Both within the household and outside in paid work, women provide all kinds of services to their husbands, children and other members of the family throughout their lives. The work done by housewives is not considered work at all; therefore, housewives become dependent on their husbands. Men also control women’s labour outside the home by making women sell their labours or preventing women from working. This control over and exploitation of women’s labour means that men benefit materially and economically from the subordination of women. This is the material or economic basis of patriarchy.

  1. Women’s reproductions: 

Men also control women’s reproduction power. In many societies, women have no control over their reproductive capacity and they cannot decide how many children they want whether to use contraceptives or a decision to terminate a pregnancy. Patriarchy idealizes motherhood and forces women to be mothers. This ideology of motherhood is considered one of the bases of women’s oppression. It restricts women’s mobility and reproduces male dominance.

  1. Gender Roles are Not Inborn: 

Gender roles are not necessarily innate and are not wholly determined by a society’s relationship to its environment. Although all hunting-gathering societies sent men out to hunt while women cared for the home, in early agrarian societies, there was a less rigid division of labour. Thus, societies evolve from hunting and gathering to agrarian produc­tion and, the demands of pregnancy and child-rearing are less limiting, the division of labour by sex becomes more varied, although women tend to specialize in household tasks and men in tasks that take them outside the home.

  1. Influence of Culture on Gender Roles: 

The cross-cultural study of the division of labour by sex makes it evident that gender roles are highly influenced by culture. Male and female roles are not necessarily fixed for all time, even though the relationship of earlier societies to their natural environment often required a division of labour by sex. They can change as cultures adapt to new environmental and social conditions.

  1. Control over women’s sexuality: 

Women must provide sexual services to their husbands according to their needs, desire and mode. Legal regulations restrict the expression of a womans sexuality outside marriage in every society, while male promiscuity is often condemned. Another way of exercising control over women’s sexuality is when men force their wives, daughter, or other women in their control into prostitution. Rape and the threat of rape is another way women’s sexuality is controlled through notions, shame and family honour. Lastly, women’s sexuality is controlled through their dress behavior and mobility which are carefully monitored by the family and through social, cultural and religious codes of behaviour.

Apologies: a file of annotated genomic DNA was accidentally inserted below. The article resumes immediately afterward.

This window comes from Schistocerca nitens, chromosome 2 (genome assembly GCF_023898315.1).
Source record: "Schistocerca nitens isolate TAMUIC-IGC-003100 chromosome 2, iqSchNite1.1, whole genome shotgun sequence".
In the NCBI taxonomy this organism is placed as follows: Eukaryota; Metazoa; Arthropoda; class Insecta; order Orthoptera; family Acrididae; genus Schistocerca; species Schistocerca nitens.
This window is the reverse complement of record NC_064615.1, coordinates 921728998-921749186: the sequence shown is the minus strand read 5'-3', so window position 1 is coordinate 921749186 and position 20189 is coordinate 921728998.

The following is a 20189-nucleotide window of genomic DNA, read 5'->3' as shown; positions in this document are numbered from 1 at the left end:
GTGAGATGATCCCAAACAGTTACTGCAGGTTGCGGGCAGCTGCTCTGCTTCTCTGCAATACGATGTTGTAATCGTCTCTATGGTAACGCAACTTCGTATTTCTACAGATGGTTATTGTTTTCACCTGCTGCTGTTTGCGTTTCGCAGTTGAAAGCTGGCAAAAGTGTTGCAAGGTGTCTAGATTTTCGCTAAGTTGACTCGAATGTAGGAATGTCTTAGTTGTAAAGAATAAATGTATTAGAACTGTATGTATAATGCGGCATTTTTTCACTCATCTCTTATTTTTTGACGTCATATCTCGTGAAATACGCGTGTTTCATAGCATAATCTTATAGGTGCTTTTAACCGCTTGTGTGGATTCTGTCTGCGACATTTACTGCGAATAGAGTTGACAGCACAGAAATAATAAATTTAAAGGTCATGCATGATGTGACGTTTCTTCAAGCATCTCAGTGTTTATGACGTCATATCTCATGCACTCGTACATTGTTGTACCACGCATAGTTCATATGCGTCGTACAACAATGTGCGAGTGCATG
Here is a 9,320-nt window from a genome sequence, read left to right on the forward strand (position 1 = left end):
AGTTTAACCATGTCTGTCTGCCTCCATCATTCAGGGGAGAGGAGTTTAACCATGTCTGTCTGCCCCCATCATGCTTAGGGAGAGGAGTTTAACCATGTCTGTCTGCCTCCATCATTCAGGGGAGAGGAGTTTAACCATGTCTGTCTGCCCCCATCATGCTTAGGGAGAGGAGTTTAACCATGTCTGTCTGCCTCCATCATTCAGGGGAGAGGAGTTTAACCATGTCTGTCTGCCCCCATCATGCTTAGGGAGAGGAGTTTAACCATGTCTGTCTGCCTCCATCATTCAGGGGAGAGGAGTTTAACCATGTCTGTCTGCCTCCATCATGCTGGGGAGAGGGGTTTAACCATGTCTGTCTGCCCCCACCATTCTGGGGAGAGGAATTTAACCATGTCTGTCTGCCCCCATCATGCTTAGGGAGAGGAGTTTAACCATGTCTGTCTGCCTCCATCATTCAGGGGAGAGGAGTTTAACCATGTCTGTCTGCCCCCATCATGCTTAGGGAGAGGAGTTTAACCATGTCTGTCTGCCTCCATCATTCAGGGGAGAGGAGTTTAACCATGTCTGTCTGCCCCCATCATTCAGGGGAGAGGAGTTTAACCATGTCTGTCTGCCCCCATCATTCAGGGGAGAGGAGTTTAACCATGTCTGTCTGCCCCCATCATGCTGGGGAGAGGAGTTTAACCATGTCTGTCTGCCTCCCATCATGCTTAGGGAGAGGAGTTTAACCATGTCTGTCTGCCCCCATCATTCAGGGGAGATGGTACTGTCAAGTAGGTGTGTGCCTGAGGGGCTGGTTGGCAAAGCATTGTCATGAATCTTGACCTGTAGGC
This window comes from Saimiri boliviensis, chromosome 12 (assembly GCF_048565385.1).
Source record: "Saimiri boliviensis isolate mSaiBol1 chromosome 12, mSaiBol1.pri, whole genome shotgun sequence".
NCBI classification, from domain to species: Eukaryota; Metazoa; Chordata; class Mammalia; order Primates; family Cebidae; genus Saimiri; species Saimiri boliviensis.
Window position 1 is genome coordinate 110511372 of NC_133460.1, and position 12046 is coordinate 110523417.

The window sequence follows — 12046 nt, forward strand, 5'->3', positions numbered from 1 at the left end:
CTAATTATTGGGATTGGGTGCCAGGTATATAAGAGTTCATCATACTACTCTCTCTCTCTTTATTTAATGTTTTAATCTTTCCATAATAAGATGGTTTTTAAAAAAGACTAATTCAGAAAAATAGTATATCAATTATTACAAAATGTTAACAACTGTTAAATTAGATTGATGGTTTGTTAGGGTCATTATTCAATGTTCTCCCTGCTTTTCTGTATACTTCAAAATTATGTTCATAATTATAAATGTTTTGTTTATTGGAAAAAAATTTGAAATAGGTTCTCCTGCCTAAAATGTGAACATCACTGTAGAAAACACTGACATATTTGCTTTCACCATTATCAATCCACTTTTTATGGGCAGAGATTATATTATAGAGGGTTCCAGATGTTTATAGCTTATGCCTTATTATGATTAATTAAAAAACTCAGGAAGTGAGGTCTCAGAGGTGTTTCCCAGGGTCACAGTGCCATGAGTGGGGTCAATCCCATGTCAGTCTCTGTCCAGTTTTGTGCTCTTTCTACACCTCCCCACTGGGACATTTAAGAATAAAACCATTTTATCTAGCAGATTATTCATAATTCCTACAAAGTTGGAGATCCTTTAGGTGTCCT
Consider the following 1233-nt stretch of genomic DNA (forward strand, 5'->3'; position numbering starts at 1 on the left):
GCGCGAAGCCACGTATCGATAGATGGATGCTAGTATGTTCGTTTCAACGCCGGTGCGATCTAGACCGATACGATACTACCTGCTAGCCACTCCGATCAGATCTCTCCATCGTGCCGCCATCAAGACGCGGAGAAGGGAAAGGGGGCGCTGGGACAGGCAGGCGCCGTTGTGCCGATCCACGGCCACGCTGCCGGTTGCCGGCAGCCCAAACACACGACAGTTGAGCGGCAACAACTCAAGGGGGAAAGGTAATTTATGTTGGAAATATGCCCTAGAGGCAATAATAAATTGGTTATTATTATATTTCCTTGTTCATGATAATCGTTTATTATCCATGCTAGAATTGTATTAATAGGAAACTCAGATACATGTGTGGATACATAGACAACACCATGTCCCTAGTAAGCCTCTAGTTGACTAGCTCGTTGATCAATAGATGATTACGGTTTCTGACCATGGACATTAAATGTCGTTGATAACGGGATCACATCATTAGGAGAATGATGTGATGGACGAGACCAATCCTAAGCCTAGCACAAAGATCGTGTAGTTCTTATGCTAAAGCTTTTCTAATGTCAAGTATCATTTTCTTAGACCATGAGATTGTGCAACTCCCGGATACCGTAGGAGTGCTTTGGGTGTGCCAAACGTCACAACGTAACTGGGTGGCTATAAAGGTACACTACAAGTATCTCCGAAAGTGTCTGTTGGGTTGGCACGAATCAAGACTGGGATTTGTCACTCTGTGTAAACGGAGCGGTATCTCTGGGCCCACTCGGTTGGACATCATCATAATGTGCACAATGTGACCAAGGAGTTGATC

1. Women’s mobility: 

Besides control of women’s sexuality, reproduction and production, men also control women’s mobility. The imposition of (pardha) restriction on having the house limits interaction between the sex is some of the ways by which patriarchal society control women’s mobility while male are not subject to restriction.

  1. The Impact of Technology: 

As a result of technological advances, the greater strength of males becomes less important, making it less sensitive to maintain the earlier division of labour. In fact, modern societies have demanded more involvement of women in a broader range of tasks. This has given rise to a demand that women should not be excluded from access to any roles, including those that are associated with high levels of power and prestige.

  1. Property and other economic resources: 

Property and other productivity by men are passed on from father to son even in societies where women have legal rights to inherit property, customary practices, social sanctions and emotional pressures prevent them from acquiring control over them.

However, even though India is moving away from the male-dominated culture, discrimination is still highly visible in rural as well as urban areas throughout all strata of society. While women are guaranteed equality under the constitution, legal protection has a limited effect, where patriarchal traditions prevail. The gender division of labour is not fixed for all time; it keeps changing in response to wider economic, political and social changes.